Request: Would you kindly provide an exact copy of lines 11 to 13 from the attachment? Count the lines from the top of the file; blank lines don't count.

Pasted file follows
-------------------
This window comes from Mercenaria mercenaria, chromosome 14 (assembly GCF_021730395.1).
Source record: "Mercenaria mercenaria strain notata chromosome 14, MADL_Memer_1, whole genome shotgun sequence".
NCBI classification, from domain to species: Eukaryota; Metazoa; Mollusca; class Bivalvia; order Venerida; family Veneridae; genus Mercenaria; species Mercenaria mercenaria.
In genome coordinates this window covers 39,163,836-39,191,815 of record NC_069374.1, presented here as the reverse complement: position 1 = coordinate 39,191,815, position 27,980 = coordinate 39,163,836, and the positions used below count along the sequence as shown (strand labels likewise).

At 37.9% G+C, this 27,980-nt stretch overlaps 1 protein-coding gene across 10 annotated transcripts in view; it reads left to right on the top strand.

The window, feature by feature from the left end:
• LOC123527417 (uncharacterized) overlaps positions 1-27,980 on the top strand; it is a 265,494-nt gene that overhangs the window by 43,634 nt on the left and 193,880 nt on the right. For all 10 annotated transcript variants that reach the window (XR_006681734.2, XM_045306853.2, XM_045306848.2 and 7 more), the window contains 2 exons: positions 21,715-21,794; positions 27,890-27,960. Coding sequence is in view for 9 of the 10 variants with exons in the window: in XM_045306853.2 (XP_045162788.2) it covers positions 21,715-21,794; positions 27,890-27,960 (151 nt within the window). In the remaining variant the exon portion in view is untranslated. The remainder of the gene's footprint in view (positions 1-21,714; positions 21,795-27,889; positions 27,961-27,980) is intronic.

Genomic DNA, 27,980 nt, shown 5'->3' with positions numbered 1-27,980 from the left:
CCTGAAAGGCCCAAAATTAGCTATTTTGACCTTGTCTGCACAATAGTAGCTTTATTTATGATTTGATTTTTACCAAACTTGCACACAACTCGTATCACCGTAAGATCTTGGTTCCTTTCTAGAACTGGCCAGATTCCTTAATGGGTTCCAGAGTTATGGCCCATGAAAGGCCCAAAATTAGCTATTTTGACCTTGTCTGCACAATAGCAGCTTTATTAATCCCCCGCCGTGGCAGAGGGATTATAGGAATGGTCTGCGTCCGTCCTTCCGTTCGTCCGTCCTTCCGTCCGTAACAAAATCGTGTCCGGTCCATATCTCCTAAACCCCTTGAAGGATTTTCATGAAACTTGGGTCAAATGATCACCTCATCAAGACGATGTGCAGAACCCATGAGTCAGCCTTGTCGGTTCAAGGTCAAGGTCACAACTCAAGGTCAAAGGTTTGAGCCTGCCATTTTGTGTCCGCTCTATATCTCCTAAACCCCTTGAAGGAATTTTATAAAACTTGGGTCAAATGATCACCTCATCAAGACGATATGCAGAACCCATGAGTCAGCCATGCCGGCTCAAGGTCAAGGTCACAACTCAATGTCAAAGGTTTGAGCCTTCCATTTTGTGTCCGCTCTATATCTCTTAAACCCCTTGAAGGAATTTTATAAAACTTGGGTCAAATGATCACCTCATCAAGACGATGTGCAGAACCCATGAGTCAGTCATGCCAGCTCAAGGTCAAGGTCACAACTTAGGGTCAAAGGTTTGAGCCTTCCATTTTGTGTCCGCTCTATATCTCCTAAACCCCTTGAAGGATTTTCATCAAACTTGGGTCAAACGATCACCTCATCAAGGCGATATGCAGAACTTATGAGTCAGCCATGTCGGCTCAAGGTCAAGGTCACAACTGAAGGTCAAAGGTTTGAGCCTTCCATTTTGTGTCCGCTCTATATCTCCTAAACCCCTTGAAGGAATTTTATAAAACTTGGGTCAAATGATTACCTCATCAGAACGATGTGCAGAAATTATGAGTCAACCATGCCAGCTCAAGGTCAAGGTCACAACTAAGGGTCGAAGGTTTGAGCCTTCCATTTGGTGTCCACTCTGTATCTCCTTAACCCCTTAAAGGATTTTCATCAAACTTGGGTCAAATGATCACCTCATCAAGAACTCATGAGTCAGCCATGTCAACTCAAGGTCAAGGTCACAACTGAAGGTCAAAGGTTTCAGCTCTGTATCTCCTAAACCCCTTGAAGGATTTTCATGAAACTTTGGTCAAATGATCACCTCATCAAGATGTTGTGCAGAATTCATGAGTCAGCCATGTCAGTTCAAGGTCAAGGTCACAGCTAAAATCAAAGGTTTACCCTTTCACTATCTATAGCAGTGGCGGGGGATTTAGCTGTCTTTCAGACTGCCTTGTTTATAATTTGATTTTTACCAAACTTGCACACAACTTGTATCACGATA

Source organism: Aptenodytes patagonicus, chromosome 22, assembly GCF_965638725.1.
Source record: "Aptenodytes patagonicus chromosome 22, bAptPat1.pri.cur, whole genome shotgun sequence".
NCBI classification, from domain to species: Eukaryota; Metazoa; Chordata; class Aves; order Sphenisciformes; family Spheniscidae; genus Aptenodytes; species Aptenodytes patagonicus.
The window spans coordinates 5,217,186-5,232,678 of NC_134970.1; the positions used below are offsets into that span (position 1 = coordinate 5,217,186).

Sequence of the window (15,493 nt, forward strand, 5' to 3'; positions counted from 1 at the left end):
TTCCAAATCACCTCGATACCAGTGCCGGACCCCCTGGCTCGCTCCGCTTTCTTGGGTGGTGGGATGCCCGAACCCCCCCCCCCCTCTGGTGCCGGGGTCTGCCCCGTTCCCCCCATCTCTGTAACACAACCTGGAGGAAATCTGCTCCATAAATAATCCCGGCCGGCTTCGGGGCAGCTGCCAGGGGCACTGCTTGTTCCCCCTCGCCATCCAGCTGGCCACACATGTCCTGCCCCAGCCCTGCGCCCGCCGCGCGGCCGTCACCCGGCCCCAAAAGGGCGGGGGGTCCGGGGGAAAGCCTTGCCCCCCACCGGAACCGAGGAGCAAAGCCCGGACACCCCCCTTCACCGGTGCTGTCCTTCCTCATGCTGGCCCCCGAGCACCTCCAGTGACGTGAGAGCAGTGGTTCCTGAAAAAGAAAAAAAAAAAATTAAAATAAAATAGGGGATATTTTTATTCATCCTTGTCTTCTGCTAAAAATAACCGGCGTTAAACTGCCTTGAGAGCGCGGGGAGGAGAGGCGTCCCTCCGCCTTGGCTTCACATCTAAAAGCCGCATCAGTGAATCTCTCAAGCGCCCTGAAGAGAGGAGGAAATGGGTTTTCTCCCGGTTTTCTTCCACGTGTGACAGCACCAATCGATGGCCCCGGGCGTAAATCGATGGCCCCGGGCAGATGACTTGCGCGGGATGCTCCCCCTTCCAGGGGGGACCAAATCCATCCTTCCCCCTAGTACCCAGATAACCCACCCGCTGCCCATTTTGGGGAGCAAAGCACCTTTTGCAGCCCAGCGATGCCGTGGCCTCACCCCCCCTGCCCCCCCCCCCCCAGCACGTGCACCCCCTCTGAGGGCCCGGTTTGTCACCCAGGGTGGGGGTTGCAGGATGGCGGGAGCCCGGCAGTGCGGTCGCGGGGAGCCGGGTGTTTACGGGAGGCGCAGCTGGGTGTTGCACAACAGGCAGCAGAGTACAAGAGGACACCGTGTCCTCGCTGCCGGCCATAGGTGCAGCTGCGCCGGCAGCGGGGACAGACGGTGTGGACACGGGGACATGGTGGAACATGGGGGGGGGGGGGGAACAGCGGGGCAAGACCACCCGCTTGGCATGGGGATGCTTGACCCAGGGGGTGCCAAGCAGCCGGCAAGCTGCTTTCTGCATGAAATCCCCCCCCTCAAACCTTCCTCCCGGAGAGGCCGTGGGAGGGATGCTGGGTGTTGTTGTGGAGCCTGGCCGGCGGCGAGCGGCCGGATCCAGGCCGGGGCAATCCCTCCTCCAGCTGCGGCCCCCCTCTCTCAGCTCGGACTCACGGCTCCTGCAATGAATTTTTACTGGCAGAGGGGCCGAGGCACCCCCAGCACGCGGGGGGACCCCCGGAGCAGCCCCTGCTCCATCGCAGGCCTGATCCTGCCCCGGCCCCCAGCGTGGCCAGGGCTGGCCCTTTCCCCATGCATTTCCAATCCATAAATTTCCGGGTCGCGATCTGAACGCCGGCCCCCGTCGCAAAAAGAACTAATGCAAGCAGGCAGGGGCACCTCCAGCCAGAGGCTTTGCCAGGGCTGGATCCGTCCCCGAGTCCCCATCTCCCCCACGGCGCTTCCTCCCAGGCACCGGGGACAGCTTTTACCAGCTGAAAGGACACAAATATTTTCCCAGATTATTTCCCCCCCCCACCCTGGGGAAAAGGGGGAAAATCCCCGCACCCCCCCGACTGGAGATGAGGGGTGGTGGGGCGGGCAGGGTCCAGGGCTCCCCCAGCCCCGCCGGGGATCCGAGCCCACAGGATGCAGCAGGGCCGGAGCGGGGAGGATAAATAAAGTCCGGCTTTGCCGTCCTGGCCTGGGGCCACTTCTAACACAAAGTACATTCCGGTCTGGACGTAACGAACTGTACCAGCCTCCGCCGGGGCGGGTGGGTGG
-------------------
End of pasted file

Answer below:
Source record: "Aptenodytes patagonicus chromosome 22, bAptPat1.pri.cur, whole genome shotgun sequence".
NCBI classification, from domain to species: Eukaryota; Metazoa; Chordata; class Aves; order Sphenisciformes; family Spheniscidae; genus Aptenodytes; species Aptenodytes patagonicus.
The window spans coordinates 5,217,186-5,232,678 of NC_134970.1; the positions used below are offsets into that span (position 1 = coordinate 5,217,186).